Saturday, 17 May 2014

Care.data Didn't Care Enough


It’s clear that both doctors and patients are becoming more aware of what good communication means, and how important it is.  Add this to a desire to communicate in more rapid, perhaps informal way, and you have fertile ground to bring in new IT systems to support exactly that.

It's bewildering to many GPs in England, then, that the new healthcare data system got it so badly wrong.  And it fouled up on the most basic medical principle; informed consent.

New technology continues to enable communication but brings additional risks. Take the case of NHSEngland’s ‘care.data’, a national database linking all patient datasets. Well-publicised data entry errors and poor communication to doctors, clinicians and the public are raising concerns in how information is to be used. In a recent poll 41% of GPs in England were intending to opt-out of the next data-sweep, while a recent NHSEngland information leaflet was itself condemned for being unclear.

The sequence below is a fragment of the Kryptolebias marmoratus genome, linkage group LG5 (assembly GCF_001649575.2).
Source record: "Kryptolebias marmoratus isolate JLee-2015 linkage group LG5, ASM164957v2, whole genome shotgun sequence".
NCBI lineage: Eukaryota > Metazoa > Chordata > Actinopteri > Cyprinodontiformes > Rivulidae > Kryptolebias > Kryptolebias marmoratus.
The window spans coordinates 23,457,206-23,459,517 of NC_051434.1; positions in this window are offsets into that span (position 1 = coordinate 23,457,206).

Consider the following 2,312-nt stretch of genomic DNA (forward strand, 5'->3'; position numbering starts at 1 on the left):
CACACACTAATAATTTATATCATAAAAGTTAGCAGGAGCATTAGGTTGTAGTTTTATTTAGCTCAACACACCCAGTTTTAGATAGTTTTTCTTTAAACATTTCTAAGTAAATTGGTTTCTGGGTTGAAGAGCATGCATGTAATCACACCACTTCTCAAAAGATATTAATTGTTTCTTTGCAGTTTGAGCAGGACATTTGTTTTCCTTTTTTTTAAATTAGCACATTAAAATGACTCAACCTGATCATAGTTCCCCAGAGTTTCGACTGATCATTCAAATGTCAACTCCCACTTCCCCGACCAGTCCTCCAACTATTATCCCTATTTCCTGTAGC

So the rebrand of care.data is now well underway.  It's yet to be seen how many of the straight forward issues will be altered.  No doubt the marketing agency has been fired; there will be a new leaflet with opt-in as default, and a clearer information design.

However, will there be a change to the fundamental problem that plagued the first attempted launch? That of gaining informed consent?

According to a recent mori poll, when the benefits of care.date are clearly put, and the personal risk explained many change their position and become supporters.  It's hard to stand against a system that will save lives, and may save you're own one to boot. The main concern that the data will be used commercially is factually wrong, and was never the case.  But that case was never properly explained.

The medical profession have informed consent at it's core.  Marketing and Information Systems Design does not. It's time the latter started to understand the former, their customers.